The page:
Kannaboomers (19:13): Yeah, they are generally older, um, you know, probably, I don't know, maybe an average age of over 60 and then I also have this sub group that is younger and these are kids with seizure disorders, um, or adolescents that are on prescription medications for things like add or anxiety. Um, but, but generally speaking, most of my practices, older individuals who maybe got high when they were in college or maybe they've never used cannabis before, they have a wide range of symptoms. Most commonly is probably pain, but also anxiety, sleep disorders, depression, seizure disorders, as I mentioned, are more common in the children. Um, cancer and some others that I'm probably forgetting right now. PTSD. And so these, these people, as I mentioned before, they're, they're curious, they're also cautious. A lot of them are on prescription medications for their conditions. They either want to get off those medications, are those medications are not adequately controlling their symptoms and they're looking for something more natural and they're looking for some hope because they've heard so much about cannabis and its therapeutic value.

Kannaboomers (20:42): Are you seeing a lot of converts? And I guess the followup question to that is, have you seen success and what would be like an amazing success story if you have one?

Jamie Corroon (20:52): Yeah, I'm seeing, I'm seeing a ton of success. Um, I'm, you know, in, in terms of cannabis being able to help with the symptoms of the medical conditions that I just mentioned. I'm, I'm seeing a lot of success and I'm very confident that I am able to help somebody if with these symptoms. In some people the symptoms are resolved in other people they're only reduced by 10 percent or 30 percent, whatever the case may be. And so it really varies. But I would say across the board, um, the vast majority of my patients are having a positive experience in terms of a positive health outcome. And also in terms of avoiding an adverse outcome. Part of my job, certainly in the very beginning, is to make sure that when you do use cannabis, because you've been contemplating it for awhile, maybe there's an internal conflict. Um, you have an experience that's not negative because that's the worst thing in the world. Everybody knows someone who ate too much of a pot brownie or a cookie or something like that and felt overwhelmed and thought they were having a heart attack and needed to go to the emergency department. So my goal initially is tolerability and safety and then very soon after that clinical efficacy. Um, so I think mostly in terms of sensational outcomes or something like that, you know, there's probably, you know, I, I, there's probably at least 50 percent of my patients that are able to get off a prescription drug. And just to be clear here, I'm not trying to get these people to get rid of their prescription drugs from the beginning. My goal is just to change one variable and that is to bring on cannabis. And if they do want to reduce the dose or the frequency of a prescription medication, if they want to discontinue it and they have a relationship with the prescribing provider, I'm always asking them to go back and work with their prescribing provider to do that. Sometimes I will collaborate with the provider. Sometimes they will say to me, I'm not going back to that provider and I'll give them some guidance on doing that. But I think, you know, in terms of the sensational story, I don't really have one or two sensational stories. I just have a lot of patients that were extremely pleasantly surprised by their outcomes in medicine today.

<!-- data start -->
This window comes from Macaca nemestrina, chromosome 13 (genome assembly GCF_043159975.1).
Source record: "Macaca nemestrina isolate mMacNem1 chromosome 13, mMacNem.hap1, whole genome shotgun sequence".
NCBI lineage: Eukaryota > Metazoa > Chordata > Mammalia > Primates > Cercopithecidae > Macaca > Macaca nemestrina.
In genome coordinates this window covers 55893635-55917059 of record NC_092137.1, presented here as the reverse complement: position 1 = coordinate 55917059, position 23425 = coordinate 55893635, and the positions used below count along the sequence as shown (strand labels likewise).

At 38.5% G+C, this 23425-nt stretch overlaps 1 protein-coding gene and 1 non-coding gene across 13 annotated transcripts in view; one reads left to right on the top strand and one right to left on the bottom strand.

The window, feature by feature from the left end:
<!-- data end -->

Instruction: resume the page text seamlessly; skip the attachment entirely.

Kannaboomers (23:22): That's a win. I mean, as you say, I kind of paraphrase first, do no harm. And we all know opioids have done a lot of harm and cannabis can be a great alternative to a lot of opioids and a lot of cases I would think.

Jamie Corroon (23:35): Yeah. I just want to reflect here. You've already mentioned three of the principles of naturopathic medicine. One is treat the whole person to is prevent disease. Three is a treat the cause. And then we were talking before about prevention, about education. Education is also one of those doctors, the word doctor comes from dose ara, which I think is Greek, meaning to teach. And so doctors, our teachers, our job is to teach our patients, um, and, and I think a lot of the good doctors that is their focus really on communicating with patients so that they, they understand, you know, if you ask someone to comes out of a doctor's office, what did the doctor say 99 percent of the time, the answer to that question is the treatment. The doctor said, take this. The doctor said, take that when really the doctor should be explaining to the patient what's going on with them because most of the time it's a mystery and the patient doesn't know. And so this is a bit of a tangent here, but I'm just reflecting back to you that you're bringing up a lot of the principles that fuel the approach.

Kannaboomers (24:42): I think it'll appeal to a lot of our listeners and we do, you know, this is the Kannaboomer podcast and we kind of tend to trend older. So I think, you know, you reach 55, 60 years old and you realize, and not to knock western medicine, but you're kind of in, if you have the right kind of healthcare provider, you're in a partnership with that person, you're going to take responsibility for your diet and your exercise or lack of it and your doctor is a resource, not this authority figure who's going to tell you exactly everything you should be doing, but that it's a partnership, right?